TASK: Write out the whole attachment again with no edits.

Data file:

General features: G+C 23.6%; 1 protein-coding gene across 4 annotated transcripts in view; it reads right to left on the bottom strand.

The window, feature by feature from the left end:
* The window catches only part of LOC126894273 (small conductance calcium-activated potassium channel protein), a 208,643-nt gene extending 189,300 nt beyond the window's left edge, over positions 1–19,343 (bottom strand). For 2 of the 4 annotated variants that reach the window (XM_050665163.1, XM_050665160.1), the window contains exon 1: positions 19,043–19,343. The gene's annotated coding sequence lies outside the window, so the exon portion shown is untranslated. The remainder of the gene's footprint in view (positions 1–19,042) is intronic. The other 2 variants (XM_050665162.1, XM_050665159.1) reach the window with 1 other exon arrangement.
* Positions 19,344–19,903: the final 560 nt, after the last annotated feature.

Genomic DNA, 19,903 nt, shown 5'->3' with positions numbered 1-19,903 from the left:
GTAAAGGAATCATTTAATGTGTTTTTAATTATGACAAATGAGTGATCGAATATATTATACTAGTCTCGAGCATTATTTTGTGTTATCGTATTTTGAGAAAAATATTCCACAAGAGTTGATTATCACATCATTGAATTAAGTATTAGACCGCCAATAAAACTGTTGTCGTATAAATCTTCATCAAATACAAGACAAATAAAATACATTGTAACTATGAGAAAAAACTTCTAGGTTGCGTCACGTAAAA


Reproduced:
General features: G+C 23.6%; 1 protein-coding gene across 4 annotated transcripts in view; it reads right to left on the bottom strand.

The window, feature by feature from the left end:
* The window catches only part of LOC126894273 (small conductance calcium-activated potassium channel protein), a 208,643-nt gene extending 189,300 nt beyond the window's left edge, over positions 1–19,343 (bottom strand). For 2 of the 4 annotated variants that reach the window (XM_050665163.1, XM_050665160.1), the window contains exon 1: positions 19,043–19,343. The gene's annotated coding sequence lies outside the window, so the exon portion shown is untranslated. The remainder of the gene's footprint in view (positions 1–19,042) is intronic. The other 2 variants (XM_050665162.1, XM_050665159.1) reach the window with 1 other exon arrangement.
* Positions 19,344–19,903: the final 560 nt, after the last annotated feature.

Genomic DNA, 19,903 nt, shown 5'->3' with positions numbered 1-19,903 from the left:
GTAAAGGAATCATTTAATGTGTTTTTAATTATGACAAATGAGTGATCGAATATATTATACTAGTCTCGAGCATTATTTTGTGTTATCGTATTTTGAGAAAAATATTCCACAAGAGTTGATTATCACATCATTGAATTAAGTATTAGACCGCCAATAAAACTGTTGTCGTATAAATCTTCATCAAATACAAGACAAATAAAATACATTGTAACTATGAGAAAAAACTTCTAGGTTGCGTCACGTAAAA